Marilyn Shiroma is the ombudsman manager at the CSI Office on Aging, south-central Idaho’s area agency on aging.

09/14/2022
Photos from Office on Aging at the College of Southern Idaho's post 09/08/2022

Photos from Office on Aging at the College of Southern Idaho's post

Photos from Office on Aging at the College of Southern Idaho's post 09/08/2022

Photos from Office on Aging at the College of Southern Idaho's post

Photos from Office on Aging at the College of Southern Idaho's post 09/08/2022

Photos from Office on Aging at the College of Southern Idaho's post

Photos from Office on Aging at the College of Southern Idaho's post 09/08/2022

Photos from Office on Aging at the College of Southern Idaho's post

09/08/2022
09/08/2022
Photos from Office on Aging at the College of Southern Idaho's post 09/08/2022

Photos from Office on Aging at the College of Southern Idaho's post

09/08/2022
09/08/2022

Thu, 9/8/2022
🤔 MYTH: USING A WALKER OR CANE MAKES ME MORE DEPENDENT. Actually, using them is important in maintaining independence! When we are mobile, we can actively participate in life. Have a physical therapist recommend your best option and teach you how to use it properly.

09/07/2022
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09/01/2022
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08/25/2022
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08/25/2022
08/24/2022

Health Tips for Seniors

By Reagan Greenwood
February 24, 2022

2. Focus on prevention

Many preventive care visits — including health screenings for cholesterol levels, colon cancer, heart problems, and more — can prevent seniors from missing a serious diagnosis. Current guidelines suggest that women over the age of 45 should schedule mammography screening for breast cancer annually, and men over age 50 should consider regularly testing for prostate cancer, according to the American Cancer Society. Seniors can also receive regular vaccinations to help prevent influenza and pneumonia.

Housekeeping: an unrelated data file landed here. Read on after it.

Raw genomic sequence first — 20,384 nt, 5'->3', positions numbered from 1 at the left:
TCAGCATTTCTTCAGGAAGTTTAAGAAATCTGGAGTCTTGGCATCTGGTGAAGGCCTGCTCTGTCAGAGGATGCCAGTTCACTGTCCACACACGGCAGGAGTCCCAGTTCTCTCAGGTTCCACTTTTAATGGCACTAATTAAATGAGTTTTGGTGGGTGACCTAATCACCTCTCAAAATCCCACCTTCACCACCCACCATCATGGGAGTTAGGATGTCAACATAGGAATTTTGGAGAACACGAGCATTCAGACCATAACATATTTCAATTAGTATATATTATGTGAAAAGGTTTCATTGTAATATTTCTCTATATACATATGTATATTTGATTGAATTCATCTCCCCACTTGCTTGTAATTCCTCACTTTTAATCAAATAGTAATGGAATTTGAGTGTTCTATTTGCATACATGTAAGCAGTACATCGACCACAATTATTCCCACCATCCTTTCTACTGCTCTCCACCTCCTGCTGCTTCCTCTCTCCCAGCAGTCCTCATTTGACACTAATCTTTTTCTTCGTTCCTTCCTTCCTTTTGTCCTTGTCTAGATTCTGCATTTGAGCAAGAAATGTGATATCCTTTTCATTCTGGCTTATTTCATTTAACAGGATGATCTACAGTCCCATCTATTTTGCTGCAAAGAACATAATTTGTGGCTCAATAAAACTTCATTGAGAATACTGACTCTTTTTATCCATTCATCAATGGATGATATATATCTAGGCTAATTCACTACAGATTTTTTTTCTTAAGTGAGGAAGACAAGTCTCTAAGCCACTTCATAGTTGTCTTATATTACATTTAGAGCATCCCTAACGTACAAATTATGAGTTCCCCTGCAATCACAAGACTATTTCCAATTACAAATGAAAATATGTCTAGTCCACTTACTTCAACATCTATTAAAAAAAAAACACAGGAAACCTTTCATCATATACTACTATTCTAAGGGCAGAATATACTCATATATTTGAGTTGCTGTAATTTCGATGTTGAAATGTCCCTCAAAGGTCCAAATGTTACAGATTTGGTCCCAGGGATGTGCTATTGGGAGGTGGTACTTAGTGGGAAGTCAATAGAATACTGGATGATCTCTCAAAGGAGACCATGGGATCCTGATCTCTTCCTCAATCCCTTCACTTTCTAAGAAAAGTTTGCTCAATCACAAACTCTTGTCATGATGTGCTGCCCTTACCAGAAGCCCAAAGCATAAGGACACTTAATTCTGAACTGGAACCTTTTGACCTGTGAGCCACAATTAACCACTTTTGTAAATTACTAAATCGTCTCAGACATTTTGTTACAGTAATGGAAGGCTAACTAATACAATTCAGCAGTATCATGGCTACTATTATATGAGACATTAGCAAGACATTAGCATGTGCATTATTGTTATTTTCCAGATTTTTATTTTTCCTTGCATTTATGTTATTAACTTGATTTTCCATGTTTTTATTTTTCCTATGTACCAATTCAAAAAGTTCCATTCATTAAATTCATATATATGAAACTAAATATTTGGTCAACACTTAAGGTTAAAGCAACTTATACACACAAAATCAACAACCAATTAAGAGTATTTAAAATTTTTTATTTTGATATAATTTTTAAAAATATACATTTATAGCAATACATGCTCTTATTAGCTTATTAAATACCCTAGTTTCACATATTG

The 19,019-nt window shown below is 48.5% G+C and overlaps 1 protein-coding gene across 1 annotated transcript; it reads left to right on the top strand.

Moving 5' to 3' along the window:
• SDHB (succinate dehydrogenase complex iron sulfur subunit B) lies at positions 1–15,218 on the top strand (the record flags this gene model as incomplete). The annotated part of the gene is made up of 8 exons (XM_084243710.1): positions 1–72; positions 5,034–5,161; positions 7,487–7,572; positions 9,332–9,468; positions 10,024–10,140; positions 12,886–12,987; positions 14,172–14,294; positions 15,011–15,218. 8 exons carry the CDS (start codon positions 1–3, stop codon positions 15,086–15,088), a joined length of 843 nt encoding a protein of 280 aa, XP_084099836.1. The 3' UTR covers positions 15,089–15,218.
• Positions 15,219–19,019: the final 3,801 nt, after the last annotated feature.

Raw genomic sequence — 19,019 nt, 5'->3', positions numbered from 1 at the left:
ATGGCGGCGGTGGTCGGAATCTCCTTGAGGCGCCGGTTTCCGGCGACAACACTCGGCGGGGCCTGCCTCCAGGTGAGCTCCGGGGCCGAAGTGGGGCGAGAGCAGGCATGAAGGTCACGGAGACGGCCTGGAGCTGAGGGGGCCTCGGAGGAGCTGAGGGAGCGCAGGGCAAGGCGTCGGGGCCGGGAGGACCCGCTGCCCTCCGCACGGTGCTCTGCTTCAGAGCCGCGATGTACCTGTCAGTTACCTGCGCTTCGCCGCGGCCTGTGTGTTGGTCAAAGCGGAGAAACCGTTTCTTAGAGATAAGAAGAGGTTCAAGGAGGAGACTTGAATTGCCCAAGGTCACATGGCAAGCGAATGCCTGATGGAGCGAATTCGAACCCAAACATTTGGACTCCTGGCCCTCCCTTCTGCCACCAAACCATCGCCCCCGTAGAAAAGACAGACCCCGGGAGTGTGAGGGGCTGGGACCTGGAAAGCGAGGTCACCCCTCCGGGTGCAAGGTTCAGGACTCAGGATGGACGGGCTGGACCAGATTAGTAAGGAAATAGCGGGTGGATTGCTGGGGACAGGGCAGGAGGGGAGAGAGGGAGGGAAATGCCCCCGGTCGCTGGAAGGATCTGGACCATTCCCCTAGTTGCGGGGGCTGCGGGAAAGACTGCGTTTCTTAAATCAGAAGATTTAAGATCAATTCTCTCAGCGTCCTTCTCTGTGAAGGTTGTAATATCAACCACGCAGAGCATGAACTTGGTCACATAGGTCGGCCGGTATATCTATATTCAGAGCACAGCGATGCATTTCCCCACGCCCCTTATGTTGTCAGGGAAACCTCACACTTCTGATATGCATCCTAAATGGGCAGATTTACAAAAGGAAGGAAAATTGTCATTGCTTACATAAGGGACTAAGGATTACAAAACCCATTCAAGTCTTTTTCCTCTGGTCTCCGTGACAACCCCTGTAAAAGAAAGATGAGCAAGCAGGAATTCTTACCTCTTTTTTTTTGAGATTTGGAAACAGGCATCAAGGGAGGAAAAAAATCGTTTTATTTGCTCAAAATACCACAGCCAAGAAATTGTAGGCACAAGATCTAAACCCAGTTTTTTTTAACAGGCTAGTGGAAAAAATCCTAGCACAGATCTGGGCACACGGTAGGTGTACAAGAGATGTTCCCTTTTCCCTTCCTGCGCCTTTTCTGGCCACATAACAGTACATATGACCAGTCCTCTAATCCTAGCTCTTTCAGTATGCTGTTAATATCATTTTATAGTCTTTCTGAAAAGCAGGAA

3. Stay informed on medication management

If your loved one takes any medication, it’s important to review each prescription with their physician on a regular basis. Consider possible drug interactions and take note of any new symptoms or side effects — such as allergic reactions, drowsiness, or loss of appetite — your elderly loved one shows after changing or starting medications.

4. Get some sleep

Frequent waking and insomnia are common among seniors. But, it’s important to maintain a regular sleep schedule to maintain health. “Sleep hygiene” refers to a set of healthy sleep habits that can improve one’s ability to fall asleep and stay asleep, according to the American Academy of Sleep Medicine.

Simply waking up and going to bed at the same time can help seniors’ internal clock sync to their daily schedule. Avoid taking naps during the day, and stay away from alcohol or caffeine in the evening. It may also help to turn the lights down in the evening to spur drowsiness. And, always make sure your loved one’s bedroom is comfortable, cool, and quiet.

5. Remember cognitive health

Staying mentally active and learning new skills may even lead to improved thinking ability, according to the National Institute on Aging at the National Institutes of Health. Seniors should keep their minds sharp through various brain games and other engaging activities: Completing crossword puzzles, reading, writing, and trying new hobbies can stimulate seniors’ minds and help them engage with their surrounding environment to ward off cognitive decline.

6. Screen for vision changes

Most people notice a change in their vision by age 50. Seniors who wear glasses should have their prescription checked every year for changes, and they should have their eyes screened for issues such as glaucoma, a leading cause of blindness worldwide. Having the right pair of glasses can also reduce a senior’s chance of falling.

7. Socialize

According to the Journal of Health and Social Behavior, isolation and lack of socialization among seniors leads to low self-esteem, difficulty coping, and higher levels of stress hormones that could cause additional issues. Inflammation is common to stress-related diseases and can be triggered by the release of stress hormones. Research in the journal Frontiers in Human Neuroscience concludes that persistent inflammation over time can lead to serious health outcomes, including:

Cardiovascular disease

Metabolic disorders

Neurodegenerative disorders, such as Alzheimer’s and Parkinson’s

There are many opportunities for seniors to stay connected and social, from attending the local senior center to volunteering in the surrounding community. Time spent with family and grandchildren can always help seniors combat loneliness, especially if they have mobility issues that keep them from getting around. Such visits leave seniors feeling more positive, and that’s the best medicine of all.